On August 28, 2013, the Ontario Securities Commission (the “OSC”) released OSC Notice 45-712 – Progress Report on Review of Prospectus Exemptions to Facilitate Capital Raising (the “Progress Report”). The Progress Report provides an update to the OSC Staff Consultation Paper 45-710 (the “Consultation Paper”) released on December 14, 2012, as described in our previous Bulletin. The purpose of the Consultation Paper was to initiate a broad review of the exempt market to consider whether the OSC should propose new prospectus exemptions that would facilitate capital raising, while being mindful of the need to protect the interests of investors.

The Progress Report sets out the following four key themes identified by the OSC during its review:

  • the need to facilitate capital raising by small and medium-sized enterprises through expanded prospectus exemptions while maintaining investor protection;
  • the importance of harmonizing prospectus exemptions across Canada;
  • the emergence of crowdfunding as a new way for some start-ups and small and medium-sized enterprises to raise capital; and
  • the importance of regulatory monitoring and oversight in the exempt market and the additional resources required to effectively monitor and oversee exempt market activity if new prospectus exemptions are adopted.

After considering feedback from stakeholders and keeping the four key themes noted above in mind, the OSC is continuing to pursue two of the prospectus exemptions that were discussed in the Consultation Paper, a crowdfunding exemption and an offering memorandum exemption, and is now considering two additional exemptions, a family, friends and business associates exemption and a streamlined rights offering exemption.

The OSC will no longer be considering an investor sophistication exemption, a registrant advice exemption, changes to the existing private issuer exemption and the re-introduction of the closely-held issuer exemption, as originally set out in the Consultation Paper.

Crowdfunding Exemption

Crowdfunding is a method of raising a small amount of funds for a project or venture from a large number of people over the Internet via an internet portal. The OSC recognizes that for crowdfunding to be a viable method of raising capital, the regulatory framework must provide investors with adequate protections, while at the same time not imposing excessive regulatory costs on issuers and funding portals. The crowdfunding concept proposed in the Consultation Paper follows many of the rules in the Jumpstart Our Business Startups Act, which was passed in the United States on April 5, 2012. If adopted in the form being contemplated, the crowdfunding exemption would permit issuers, other than investment funds to whom the exemption will not apply, to make small offerings of securities over the Internet to investors, including non- accredited, retail investors, in prospectus exempt offerings.

Offering Memorandum Exemption

Under section 2.9 of National Instrument 45-106, every Canadian jurisdiction, other than Ontario, currently has an offering memorandum exemption. The OSC intends to develop a proposal for an offering memorandum exemption in Ontario that is substantially similar to the existing Alberta model. In developing this exemption, the OSC will consider the need for additional cost-effective and user-friendly measures, as well as imposing possible limits on the types of securities offered and investment limits. This is a significant change from the concept discussed in the Consultation Paper, which was similar to the crowd funding concept and subject to the same limitations on the size of investment and amount that could be raised in reliance on the exemption. The new proposal would potentially allow significant financing to be raised from retail investors without a prospectus or the issuer becoming a reporting issuer.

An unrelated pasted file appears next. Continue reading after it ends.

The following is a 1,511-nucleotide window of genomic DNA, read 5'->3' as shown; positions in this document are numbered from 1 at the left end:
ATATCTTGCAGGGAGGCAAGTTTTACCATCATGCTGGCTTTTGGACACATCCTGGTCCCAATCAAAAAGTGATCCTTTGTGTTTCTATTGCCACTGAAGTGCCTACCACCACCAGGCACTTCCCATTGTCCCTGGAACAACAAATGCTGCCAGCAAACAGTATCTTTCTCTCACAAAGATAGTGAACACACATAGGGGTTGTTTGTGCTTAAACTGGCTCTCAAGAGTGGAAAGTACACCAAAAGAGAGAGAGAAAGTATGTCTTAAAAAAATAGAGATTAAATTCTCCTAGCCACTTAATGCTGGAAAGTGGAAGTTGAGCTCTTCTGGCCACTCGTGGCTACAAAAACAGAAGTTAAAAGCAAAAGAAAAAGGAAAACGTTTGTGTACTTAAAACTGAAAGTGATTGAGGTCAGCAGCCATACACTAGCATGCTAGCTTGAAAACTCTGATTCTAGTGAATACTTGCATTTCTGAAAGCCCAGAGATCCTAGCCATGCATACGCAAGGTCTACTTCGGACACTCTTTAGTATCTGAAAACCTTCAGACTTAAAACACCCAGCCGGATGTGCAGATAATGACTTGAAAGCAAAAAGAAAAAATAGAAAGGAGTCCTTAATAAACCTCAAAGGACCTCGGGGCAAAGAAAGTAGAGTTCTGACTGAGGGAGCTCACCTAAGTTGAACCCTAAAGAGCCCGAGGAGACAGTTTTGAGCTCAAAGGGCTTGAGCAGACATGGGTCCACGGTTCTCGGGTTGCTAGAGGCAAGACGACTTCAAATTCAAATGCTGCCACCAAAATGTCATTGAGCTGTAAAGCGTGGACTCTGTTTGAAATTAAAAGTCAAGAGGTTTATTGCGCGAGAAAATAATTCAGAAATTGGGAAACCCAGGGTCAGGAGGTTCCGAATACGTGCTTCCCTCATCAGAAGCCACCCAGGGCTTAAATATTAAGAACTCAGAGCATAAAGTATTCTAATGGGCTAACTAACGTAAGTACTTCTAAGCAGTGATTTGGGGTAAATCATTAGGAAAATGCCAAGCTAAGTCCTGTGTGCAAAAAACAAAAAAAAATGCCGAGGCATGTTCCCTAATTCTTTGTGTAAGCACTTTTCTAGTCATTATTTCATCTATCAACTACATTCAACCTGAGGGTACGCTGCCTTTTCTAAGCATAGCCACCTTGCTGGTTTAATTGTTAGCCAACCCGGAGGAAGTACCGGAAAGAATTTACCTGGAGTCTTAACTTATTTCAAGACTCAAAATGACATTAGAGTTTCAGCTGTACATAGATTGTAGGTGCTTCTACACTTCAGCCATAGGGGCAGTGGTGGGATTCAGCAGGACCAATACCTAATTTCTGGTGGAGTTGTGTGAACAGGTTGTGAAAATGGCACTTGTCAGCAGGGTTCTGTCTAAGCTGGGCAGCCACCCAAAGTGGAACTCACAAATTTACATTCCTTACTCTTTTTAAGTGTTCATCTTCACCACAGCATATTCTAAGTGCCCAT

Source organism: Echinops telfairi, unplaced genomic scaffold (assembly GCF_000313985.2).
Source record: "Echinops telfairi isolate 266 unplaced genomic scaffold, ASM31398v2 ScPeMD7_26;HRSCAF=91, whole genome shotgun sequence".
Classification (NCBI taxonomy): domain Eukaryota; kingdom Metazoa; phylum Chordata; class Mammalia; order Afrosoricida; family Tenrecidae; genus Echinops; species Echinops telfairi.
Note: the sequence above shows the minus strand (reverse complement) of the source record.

Family, Friends and Business Associates Exemption

The OSC may also adopt an exemption similar to the family, friends and business associates exemption available in all other Canadian jurisdictions. This would allow start- ups and early-stage companies to benefit from greater access to capital from their network of family, friends and business associates than is currently permitted under Ontario securities law. The OSC will consider if additional conditions could be added to the proposed exemption to mitigate its concerns regarding the scope of “close personal friends” and “close business associates” in order to prevent the sale of securities to investors who lack a close relationship with the issuer.

Streamlined Rights Offering Exemption

The OSC plans to work with other Canadian securities regulators to consider a streamlined rights offering exemption in order to improve its efficiency and effectiveness for reporting issuers. The OSC will consider whether it would be appropriate to develop an exemption that would permit a reporting issuer to issue securities to its existing security holders on a private placement basis without an offering document and in reliance on the issuer’s continuous  disclosure.

Accredited Investor Exemption

In addition to the four exemptions detailed above, the OSC intends to amend the accredited investor exemption to permit fully managed accounts, where the adviser has a fiduciary relationship with the investor, to purchase any securities on an exempt basis, including investment fund securities. This amendment would harmonize this category of the exemption with other Canadian jurisdictions.

The OSC cautions that no assurance can be given that any new prospectus exemptions or amendments will be adopted in Ontario and notes that a number of things must occur before any such proposal could take effect, including publishing any proposed rule for a minimum 90-day comment period.


Jason Saltzman 

Other Author

Katherine Schuck


Securities, Capital Markets and Public Companies